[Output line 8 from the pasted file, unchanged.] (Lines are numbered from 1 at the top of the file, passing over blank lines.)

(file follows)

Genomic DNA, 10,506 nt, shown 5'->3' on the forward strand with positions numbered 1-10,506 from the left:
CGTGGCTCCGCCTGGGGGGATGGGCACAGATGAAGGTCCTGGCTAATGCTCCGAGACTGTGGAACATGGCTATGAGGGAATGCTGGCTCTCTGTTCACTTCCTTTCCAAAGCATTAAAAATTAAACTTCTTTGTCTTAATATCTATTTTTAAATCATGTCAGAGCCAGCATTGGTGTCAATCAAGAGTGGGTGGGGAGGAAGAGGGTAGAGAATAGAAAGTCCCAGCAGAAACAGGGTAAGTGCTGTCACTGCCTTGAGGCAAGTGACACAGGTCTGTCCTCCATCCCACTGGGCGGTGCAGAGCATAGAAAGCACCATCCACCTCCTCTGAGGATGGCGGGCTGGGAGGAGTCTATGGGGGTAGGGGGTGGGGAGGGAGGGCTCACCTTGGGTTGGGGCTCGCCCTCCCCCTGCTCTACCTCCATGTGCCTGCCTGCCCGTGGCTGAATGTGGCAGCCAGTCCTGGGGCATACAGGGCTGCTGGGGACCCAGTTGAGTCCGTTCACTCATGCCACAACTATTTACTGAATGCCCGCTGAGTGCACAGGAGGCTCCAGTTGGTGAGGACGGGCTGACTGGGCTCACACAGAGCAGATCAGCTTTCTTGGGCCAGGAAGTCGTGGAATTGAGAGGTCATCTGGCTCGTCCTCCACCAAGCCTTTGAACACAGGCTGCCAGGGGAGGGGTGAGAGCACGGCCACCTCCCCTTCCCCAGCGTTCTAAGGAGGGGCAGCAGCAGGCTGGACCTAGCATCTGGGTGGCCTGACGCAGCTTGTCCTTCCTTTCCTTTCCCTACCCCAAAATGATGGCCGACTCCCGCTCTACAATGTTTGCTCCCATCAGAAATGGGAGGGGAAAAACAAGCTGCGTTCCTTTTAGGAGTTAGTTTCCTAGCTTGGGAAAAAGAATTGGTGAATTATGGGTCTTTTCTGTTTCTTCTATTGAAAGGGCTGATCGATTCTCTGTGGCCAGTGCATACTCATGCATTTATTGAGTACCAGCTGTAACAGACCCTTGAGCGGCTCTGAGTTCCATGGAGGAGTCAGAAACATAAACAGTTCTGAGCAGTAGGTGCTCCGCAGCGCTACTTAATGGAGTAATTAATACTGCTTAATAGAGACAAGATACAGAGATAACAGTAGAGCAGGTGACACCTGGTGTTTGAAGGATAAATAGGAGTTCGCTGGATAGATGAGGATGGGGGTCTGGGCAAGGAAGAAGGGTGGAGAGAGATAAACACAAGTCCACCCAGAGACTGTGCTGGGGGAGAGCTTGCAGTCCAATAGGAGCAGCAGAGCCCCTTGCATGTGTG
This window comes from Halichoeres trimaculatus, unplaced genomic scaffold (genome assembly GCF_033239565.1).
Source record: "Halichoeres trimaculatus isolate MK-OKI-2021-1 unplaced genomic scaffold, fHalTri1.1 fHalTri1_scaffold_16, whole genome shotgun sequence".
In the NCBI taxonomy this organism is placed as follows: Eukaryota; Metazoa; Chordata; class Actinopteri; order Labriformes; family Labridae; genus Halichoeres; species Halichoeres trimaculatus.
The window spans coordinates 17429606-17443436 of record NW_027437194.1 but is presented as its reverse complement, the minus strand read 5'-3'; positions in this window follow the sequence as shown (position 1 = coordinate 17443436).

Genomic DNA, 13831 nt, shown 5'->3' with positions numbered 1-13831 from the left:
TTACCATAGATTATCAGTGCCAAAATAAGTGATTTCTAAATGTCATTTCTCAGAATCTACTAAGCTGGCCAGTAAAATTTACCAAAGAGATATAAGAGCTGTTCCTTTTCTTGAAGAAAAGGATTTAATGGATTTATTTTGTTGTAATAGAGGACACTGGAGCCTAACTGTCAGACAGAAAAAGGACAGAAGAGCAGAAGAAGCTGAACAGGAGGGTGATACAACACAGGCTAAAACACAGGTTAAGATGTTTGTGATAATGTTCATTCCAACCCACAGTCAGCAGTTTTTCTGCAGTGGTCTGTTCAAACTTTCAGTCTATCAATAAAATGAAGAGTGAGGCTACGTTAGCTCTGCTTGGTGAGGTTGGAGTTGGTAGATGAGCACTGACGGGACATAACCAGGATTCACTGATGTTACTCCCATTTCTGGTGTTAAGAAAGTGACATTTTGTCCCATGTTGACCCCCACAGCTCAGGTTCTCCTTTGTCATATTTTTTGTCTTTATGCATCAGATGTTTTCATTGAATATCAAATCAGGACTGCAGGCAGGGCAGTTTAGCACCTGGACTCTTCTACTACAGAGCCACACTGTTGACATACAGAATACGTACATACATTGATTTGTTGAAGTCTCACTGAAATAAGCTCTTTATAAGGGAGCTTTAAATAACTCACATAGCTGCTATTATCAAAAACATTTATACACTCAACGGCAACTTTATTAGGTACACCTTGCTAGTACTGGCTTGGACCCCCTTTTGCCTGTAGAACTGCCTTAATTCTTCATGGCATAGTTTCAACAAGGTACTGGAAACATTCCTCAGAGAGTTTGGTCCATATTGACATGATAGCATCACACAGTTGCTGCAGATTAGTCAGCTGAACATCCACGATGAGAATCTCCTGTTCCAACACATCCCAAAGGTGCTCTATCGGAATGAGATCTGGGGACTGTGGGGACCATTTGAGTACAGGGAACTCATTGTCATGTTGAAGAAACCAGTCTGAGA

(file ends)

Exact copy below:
TTACCATAGATTATCAGTGCCAAAATAAGTGATTTCTAAATGTCATTTCTCAGAATCTACTAAGCTGGCCAGTAAAATTTACCAAAGAGATATAAGAGCTGTTCCTTTTCTTGAAGAAAAGGATTTAATGGATTTATTTTGTTGTAATAGAGGACACTGGAGCCTAACTGTCAGACAGAAAAAGGACAGAAGAGCAGAAGAAGCTGAACAGGAGGGTGATACAACACAGGCTAAAACACAGGTTAAGATGTTTGTGATAATGTTCATTCCAACCCACAGTCAGCAGTTTTTCTGCAGTGGTCTGTTCAAACTTTCAGTCTATCAATAAAATGAAGAGTGAGGCTACGTTAGCTCTGCTTGGTGAGGTTGGAGTTGGTAGATGAGCACTGACGGGACATAACCAGGATTCACTGATGTTACTCCCATTTCTGGTGTTAAGAAAGTGACATTTTGTCCCATGTTGACCCCCACAGCTCAGGTTCTCCTTTGTCATATTTTTTGTCTTTATGCATCAGATGTTTTCATTGAATATCAAATCAGGACTGCAGGCAGGGCAGTTTAGCACCTGGACTCTTCTACTACAGAGCCACACTGTTGACATACAGAATACGTACATACATTGATTTGTTGAAGTCTCACTGAAATAAGCTCTTTATAAGGGAGCTTTAAATAACTCACATAGCTGCTATTATCAAAAACATTTATACACTCAACGGCAACTTTATTAGGTACACCTTGCTAGTACTGGCTTGGACCCCCTTTTGCCTGTAGAACTGCCTTAATTCTTCATGGCATAGTTTCAACAAGGTACTGGAAACATTCCTCAGAGAGTTTGGTCCATATTGACATGATAGCATCACACAGTTGCTGCAGATTAGTCAGCTGAACATCCACGATGAGAATCTCCTGTTCCAACACATCCCAAAGGTGCTCTATCGGAATGAGATCTGGGGACTGTGGGGACCATTTGAGTACAGGGAACTCATTGTCATGTTGAAGAAACCAGTCTGAGA